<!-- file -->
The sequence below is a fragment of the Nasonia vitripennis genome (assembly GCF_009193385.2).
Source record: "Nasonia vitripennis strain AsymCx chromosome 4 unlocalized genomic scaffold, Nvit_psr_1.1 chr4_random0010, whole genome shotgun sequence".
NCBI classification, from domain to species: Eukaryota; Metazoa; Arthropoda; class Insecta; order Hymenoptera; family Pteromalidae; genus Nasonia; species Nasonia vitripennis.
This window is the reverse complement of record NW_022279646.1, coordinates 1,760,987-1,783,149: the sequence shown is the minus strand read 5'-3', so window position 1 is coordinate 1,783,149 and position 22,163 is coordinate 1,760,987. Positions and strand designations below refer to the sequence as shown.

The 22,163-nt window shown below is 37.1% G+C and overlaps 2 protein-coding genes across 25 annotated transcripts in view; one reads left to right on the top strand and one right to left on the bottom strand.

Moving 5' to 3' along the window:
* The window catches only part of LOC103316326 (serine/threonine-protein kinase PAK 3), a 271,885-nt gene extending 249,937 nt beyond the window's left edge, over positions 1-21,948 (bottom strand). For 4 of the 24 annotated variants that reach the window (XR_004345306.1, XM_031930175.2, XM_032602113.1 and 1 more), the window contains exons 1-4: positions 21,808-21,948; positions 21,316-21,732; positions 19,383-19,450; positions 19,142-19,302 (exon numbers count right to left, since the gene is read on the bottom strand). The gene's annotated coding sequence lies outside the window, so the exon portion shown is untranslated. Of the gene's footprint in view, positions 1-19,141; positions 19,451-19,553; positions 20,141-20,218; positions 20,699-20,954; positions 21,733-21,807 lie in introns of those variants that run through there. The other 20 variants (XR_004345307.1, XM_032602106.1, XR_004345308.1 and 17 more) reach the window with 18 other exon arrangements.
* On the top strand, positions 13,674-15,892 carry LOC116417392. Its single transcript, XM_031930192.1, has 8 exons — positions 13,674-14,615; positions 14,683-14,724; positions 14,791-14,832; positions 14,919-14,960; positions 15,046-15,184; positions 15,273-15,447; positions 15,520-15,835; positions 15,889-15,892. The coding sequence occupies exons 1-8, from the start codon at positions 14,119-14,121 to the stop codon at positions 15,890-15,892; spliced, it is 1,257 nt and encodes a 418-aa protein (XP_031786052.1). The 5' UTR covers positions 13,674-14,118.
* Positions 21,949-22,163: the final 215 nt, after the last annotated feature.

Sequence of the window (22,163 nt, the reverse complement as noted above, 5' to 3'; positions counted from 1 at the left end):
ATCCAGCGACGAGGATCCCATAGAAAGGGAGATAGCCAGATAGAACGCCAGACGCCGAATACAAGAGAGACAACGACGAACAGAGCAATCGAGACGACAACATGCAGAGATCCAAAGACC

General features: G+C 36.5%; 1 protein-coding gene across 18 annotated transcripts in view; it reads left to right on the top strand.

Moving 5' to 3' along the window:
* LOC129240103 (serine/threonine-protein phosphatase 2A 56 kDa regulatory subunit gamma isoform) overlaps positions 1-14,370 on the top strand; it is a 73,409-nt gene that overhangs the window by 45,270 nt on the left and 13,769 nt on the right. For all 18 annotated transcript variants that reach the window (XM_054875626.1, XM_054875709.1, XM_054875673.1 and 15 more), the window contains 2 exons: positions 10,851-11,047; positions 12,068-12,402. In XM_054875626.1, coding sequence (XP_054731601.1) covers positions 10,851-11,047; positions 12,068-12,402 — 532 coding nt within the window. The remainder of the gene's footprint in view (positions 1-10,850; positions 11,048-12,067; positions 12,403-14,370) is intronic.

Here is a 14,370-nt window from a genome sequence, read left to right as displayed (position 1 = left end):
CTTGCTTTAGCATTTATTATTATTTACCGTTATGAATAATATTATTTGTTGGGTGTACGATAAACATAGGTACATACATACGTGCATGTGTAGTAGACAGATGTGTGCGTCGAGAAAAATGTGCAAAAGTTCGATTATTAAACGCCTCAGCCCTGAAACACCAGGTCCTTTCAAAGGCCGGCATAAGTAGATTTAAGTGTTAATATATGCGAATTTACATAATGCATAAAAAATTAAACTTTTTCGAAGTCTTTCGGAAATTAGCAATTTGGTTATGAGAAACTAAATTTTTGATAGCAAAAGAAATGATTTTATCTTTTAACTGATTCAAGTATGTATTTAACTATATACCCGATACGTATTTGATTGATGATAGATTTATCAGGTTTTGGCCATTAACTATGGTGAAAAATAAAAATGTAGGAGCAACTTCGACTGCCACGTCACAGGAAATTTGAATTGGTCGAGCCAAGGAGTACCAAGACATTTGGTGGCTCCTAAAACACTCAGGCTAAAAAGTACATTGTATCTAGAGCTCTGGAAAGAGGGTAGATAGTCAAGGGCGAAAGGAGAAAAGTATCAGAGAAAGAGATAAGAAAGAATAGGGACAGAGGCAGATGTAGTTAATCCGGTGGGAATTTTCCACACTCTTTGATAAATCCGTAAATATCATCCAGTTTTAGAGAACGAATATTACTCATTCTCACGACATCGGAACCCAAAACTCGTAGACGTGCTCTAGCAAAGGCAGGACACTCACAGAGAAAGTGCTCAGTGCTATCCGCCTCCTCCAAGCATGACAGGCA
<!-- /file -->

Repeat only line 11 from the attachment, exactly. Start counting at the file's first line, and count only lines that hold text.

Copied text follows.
ATCCAGCGACGAGGATCCCATAGAAAGGGAGATAGCCAGATAGAACGCCAGACGCCGAATACAAGAGAGACAACGACGAACAGAGCAATCGAGACGACAACATGCAGAGATCCAAAGACC